Corresponding author: Hiromi Yamashita, email@example.com, firstname.lastname@example.org
Received: October 29, 2018
Accepted: April 16, 2019
Advance Publication: August 6, 2019
Introduction: Non-genetic purification methods for pluripotent stem cell-derived hepatocyte-like cells are useful for liver regenerative therapy and pharmaceutical applications.
Methods: Fluorescent activated cell sorting (FACS) was used to separate cells by combining two parameters: cellular mitochondrial content evaluated by the mitochondrial membrane potential-dependent fluorescent probe (TMRM) and immunocytochemical detection of activated leukocyte cell adhesion molecule (ALCAM). This method was applied to murine fetal, human embryonic stem cell (ESC)-derived, and human induced pluripotent stem cell (iPSC)-derived cell-mixtures. Separately sorted cell fractions were evaluated by quantitative PCR, immunohistochemistry, and cytochemistry for HNF4a, AFP, and albumin mRNA and/or protein expression.
Results: Hepatocyte-like cells were segregated into the high TMRM signal and ALCAM-positive population. The purity of hepatocyte-like cells derived from human iPSCs was 97 ± 0.38% (n = 5).
Conclusions: This hepatocyte-like cell purification method may be applicable to the quality control of cells for liver regenerative cell therapy and pharmaceutical development.
Key words: human induced pluripotent stem cell, hepatocyte-like cells, purification method, regenerative cell therapy, pharmaceutical development
The liver, a highly multifunctional organ, detoxifies various metabolites, synthesizes circulating proteins, and produces bile. Therefore, replacement by an artificial organ is extremely unlikely. Furthermore, in addition to being the largest organ in the human body, the liver can also regenerate itself. However, certain conditions may cause irreversible liver failure, requiring liver transplantation because of compromised regenerative capacity (1). While the liver is the most frequently transplanted organ in the world, the number of donors is insufficient, and a satisfactory increase in the donor number cannot be expected. Thus, in order to expand the therapeutic potential of liver disease, regenerative cell therapy using human pluripotent stem cells is being investigated as a potential future treatment option.
Numerous studies have described efficient methods for differentiating human pluripotent stem cells into hepatic cells (2), (3), (4), (5). However, a method which only produces hepatocytes is not currently available. Transplantation of residual stem cells and/or unwanted growth-capable cells may result in tumor formation (6). For safe therapeutic applications, elimination of these cells is crucial. Purification of hepatocytes is the simplest and most straightforward strategy to achieve this. Also, in pharmaceutical applications, quality-controlled human iPSC-derived hepatocytes would be ideal to predict the metabolism and hepatotoxicity of drug compounds, in combination with general cell-lines and animals.
Previous studies have described cell-surface markers characteristic of several developmental stages and/or cell-types in the hepatic lineage. For multipotent hepatocyte progenitor cells, the cell surface markers CD133 (7), CD13 (8), EpCAM (9), (10), and c-MET (11) have been identified. Currently, only asialoglycoprotein receptor 1 (ASGR1) is known as a definitive hepatocyte-like cell receptor (12). In this study, immunological staining for ASGR1 and fluorescence-activated cell sorting (FACS) were utilized to segregate approximately 30% of albumin-positive hepatocyte-like cells derived from human iPSCs.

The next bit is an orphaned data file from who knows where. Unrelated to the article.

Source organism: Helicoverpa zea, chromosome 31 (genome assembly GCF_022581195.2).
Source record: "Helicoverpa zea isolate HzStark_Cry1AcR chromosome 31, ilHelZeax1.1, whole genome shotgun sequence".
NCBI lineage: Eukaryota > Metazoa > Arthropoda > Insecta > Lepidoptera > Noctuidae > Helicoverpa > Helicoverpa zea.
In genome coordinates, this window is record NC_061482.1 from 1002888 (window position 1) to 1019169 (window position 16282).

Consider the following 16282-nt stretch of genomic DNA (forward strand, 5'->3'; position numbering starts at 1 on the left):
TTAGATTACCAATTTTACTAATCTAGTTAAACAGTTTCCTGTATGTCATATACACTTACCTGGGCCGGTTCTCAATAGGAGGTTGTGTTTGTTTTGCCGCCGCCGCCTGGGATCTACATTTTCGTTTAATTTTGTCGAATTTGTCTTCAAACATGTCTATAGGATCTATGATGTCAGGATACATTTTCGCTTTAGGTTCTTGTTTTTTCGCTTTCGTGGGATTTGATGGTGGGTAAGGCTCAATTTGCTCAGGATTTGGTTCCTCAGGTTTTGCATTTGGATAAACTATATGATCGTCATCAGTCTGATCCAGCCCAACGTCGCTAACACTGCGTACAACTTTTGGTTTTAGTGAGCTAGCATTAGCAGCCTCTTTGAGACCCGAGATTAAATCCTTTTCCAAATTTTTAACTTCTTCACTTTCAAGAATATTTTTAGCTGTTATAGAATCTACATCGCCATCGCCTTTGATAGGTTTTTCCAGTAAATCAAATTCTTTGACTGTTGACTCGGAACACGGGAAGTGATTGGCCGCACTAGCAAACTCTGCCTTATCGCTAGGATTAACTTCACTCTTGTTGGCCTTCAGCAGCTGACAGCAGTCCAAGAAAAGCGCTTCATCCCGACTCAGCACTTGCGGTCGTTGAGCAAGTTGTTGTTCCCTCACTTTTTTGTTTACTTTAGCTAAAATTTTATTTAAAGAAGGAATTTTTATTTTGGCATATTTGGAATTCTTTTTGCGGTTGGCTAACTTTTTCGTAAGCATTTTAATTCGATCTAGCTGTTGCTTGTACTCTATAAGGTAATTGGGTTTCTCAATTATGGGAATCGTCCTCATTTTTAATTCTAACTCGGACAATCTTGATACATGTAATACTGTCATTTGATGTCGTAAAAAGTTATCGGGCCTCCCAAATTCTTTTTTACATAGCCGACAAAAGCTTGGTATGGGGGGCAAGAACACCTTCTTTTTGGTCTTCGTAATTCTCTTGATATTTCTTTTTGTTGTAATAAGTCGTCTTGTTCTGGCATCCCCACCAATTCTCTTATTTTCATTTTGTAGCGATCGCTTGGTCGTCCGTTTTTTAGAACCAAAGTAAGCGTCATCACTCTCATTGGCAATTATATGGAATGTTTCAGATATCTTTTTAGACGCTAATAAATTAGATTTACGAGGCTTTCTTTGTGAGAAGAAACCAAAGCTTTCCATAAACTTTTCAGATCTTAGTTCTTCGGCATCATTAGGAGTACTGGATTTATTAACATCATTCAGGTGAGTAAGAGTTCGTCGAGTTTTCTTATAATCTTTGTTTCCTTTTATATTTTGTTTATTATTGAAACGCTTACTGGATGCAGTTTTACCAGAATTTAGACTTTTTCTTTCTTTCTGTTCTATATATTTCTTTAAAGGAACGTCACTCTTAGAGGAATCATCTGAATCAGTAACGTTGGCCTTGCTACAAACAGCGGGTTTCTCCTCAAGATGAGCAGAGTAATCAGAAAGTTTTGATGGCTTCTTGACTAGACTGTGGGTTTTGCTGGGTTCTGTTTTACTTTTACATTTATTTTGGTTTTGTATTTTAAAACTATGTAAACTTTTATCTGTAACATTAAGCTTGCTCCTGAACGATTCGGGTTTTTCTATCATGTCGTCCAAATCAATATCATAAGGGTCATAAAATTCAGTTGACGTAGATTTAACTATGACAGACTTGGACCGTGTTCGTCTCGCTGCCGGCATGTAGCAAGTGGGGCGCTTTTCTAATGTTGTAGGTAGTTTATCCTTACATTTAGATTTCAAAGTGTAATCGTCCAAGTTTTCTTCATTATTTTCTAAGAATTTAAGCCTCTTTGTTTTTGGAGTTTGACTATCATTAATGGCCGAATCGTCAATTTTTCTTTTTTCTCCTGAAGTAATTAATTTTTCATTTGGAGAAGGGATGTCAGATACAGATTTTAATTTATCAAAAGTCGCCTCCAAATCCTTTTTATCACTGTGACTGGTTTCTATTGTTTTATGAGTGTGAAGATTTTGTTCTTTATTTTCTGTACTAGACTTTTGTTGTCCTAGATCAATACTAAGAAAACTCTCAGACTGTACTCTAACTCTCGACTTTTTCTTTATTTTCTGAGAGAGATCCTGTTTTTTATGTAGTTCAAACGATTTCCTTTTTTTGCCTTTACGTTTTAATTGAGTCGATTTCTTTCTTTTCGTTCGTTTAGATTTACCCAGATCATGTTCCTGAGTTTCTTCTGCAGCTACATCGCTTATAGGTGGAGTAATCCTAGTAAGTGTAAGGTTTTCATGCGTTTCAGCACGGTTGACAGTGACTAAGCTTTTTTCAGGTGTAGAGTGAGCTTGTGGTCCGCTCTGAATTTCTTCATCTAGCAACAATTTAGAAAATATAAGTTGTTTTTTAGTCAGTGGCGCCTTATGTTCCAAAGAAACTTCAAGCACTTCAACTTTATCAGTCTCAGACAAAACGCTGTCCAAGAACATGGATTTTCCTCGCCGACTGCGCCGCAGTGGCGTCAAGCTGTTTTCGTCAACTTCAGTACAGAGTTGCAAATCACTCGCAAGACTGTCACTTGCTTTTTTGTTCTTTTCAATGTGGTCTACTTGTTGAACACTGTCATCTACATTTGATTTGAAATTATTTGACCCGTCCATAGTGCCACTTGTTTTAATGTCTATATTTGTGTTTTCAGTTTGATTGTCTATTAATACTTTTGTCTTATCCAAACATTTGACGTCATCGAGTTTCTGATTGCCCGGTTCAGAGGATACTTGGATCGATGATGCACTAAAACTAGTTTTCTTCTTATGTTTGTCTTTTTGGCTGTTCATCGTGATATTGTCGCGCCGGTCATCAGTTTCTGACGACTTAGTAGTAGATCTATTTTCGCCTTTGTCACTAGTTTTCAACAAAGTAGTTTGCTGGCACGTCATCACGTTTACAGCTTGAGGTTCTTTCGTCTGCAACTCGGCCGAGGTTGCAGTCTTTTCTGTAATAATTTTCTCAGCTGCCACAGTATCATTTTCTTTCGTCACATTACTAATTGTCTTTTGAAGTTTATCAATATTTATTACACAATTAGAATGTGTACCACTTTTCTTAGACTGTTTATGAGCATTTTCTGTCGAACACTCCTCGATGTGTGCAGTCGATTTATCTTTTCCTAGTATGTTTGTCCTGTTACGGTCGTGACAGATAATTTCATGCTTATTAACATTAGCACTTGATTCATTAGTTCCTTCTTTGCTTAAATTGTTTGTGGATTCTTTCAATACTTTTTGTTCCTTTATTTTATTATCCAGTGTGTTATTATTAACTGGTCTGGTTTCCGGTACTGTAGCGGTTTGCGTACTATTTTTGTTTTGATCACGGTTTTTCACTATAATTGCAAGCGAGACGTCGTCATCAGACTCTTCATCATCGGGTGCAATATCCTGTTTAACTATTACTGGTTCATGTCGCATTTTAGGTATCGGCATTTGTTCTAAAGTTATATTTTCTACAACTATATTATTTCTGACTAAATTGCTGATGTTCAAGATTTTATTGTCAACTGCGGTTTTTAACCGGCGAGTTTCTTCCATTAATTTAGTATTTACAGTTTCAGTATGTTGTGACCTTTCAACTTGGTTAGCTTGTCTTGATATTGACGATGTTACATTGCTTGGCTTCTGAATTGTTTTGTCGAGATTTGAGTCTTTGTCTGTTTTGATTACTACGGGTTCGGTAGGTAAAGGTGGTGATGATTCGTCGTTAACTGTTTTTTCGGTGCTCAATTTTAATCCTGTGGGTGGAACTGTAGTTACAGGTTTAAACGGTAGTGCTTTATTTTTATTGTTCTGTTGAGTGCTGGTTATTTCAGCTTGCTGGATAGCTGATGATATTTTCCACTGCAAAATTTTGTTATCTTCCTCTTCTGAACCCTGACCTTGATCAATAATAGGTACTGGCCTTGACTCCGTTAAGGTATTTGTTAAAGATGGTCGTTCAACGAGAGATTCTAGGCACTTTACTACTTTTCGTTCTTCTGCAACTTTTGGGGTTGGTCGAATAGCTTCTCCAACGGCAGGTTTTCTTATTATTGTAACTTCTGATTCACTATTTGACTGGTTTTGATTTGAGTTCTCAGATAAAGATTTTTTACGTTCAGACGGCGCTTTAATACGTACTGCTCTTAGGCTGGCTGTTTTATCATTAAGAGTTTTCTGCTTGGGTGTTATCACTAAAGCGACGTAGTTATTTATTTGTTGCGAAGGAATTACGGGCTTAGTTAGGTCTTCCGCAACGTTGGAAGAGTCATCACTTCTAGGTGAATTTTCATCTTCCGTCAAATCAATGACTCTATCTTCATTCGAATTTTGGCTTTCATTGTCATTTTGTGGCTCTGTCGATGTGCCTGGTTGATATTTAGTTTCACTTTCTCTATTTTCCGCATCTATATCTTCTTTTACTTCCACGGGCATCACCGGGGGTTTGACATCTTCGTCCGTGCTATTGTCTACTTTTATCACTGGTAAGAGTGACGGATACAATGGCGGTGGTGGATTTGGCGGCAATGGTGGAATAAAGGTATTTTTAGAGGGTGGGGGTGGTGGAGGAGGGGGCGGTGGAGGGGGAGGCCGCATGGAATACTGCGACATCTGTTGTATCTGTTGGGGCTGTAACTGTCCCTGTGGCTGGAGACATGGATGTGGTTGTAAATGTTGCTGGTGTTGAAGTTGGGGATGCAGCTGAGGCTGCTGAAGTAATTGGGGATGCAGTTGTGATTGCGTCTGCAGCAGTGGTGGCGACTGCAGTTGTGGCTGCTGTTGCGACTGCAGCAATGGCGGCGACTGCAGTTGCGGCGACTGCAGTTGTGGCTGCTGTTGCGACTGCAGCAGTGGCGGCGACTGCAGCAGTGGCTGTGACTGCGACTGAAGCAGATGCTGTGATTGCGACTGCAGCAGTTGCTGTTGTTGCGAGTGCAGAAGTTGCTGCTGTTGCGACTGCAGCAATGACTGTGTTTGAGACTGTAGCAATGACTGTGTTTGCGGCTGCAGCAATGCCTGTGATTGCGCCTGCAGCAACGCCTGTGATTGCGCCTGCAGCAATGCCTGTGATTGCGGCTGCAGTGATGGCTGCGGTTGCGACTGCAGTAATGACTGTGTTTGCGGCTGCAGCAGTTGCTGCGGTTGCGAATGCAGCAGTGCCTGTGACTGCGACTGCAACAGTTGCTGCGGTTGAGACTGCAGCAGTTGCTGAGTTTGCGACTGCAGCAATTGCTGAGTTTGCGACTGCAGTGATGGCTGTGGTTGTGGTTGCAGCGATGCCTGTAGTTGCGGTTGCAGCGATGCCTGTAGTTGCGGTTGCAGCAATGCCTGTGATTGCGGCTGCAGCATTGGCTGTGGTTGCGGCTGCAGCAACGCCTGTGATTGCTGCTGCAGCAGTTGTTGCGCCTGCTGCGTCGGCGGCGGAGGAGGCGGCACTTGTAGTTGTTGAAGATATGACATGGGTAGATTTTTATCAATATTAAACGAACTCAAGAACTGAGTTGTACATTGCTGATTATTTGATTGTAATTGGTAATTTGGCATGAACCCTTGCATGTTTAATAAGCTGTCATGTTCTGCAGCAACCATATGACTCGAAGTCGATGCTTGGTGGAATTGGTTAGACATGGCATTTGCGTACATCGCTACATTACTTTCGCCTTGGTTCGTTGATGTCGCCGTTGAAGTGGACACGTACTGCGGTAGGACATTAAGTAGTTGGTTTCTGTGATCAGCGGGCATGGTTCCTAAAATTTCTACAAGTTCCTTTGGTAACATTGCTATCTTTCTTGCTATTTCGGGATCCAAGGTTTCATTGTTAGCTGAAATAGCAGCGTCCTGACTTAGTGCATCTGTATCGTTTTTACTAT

Activated leukocyte cell adhesion molecule (ALCAM) is known as a marker of fetal mouse (13) and human iPSC-derived (14) hepatic stellate cells which do not express albumin or other hepatocyte-related characteristics. In the present study, we found that ALCAM is expressed in human pluripotent stem cell-derived hepatocyte-like cells which are immunologically positive for albumin.
To perform multiple physiological functions, hepatocytes require a substantial amount of ATP, which is primarily produced by mitochondrial oxidative phosphorylation (15). Accordingly, adult liver hepatocytes possess numerous mitochondria. We previously developed a cardiomyocyte purification method based on cellular mitochondrial contents, where we utilized selected fluorescent probes that accumulate in the mitochondrial matrix driven by membrane potential (16).
In this study, we focused on the importance of mitochondrial content in reflecting definitive differentiation of hepatocyte-like cells and successfully developed a unique purification method for human pluripotent stem cell-derived hepatocyte-like cells by combining mitochondrial content and ALCAM expression.
Human ESCs (khES-2 strain obtained from Kyoto University) were maintained in an undifferentiated state as described previously (16). Briefly, human ESCs were co-cultured with mouse embryonic fibroblasts (MEFs) in human ESC medium composed of 80% D-MEM/Ham’s F-12 medium (1/1 ratio; Wako Pure Chemical Industries, Osaka, Japan), 20% Knockout Serum Replacement (KSR; Invitrogen, Carlsbad, CA, USA), 0.1 mM nonessential amino acids (Sigma-Aldrich, St. Louis, MO, USA), 2 mM L-glutamine (Sigma-Aldrich), 0.1 mM β-mercaptoethanol (Sigma-Aldrich), and 4 ng/mL basic fibroblast growth factor (Wako).
Human iPSCs (253G1 strain obtained from Center for iPSC Research and Application, Kyoto University) were maintained under feeder-free conditions in Essential 8® medium (Invitrogen) on culture dishes coated with 0.5 μg/cm2 iMatrix-511 (Nippi, Tokyo, Japan).
To initiate differentiation, semi-confluent human ESCs were washed thrice and cultured for 1 week with RPMI-1640 medium (Wako). Cell clumps differentiated from human ESCs were collected via 0.1% collagenase (Wako) treatment, and their embryoid bodies (EBs) were formed by floating the culture in ultra-low attachment culture dishes (Corning, Inc., NY, USA) in RPMI-1640:MEMα = 1:1 mixed medium containing 5% fetal bovine serum (Biowest, Nuaillé, France) and 0.5 mM ascorbic acid (Sigma-Aldrich). To obtain mature hepatocyte-like cells, the cells were cultured for approximately 2 months while exchanging the medium every week.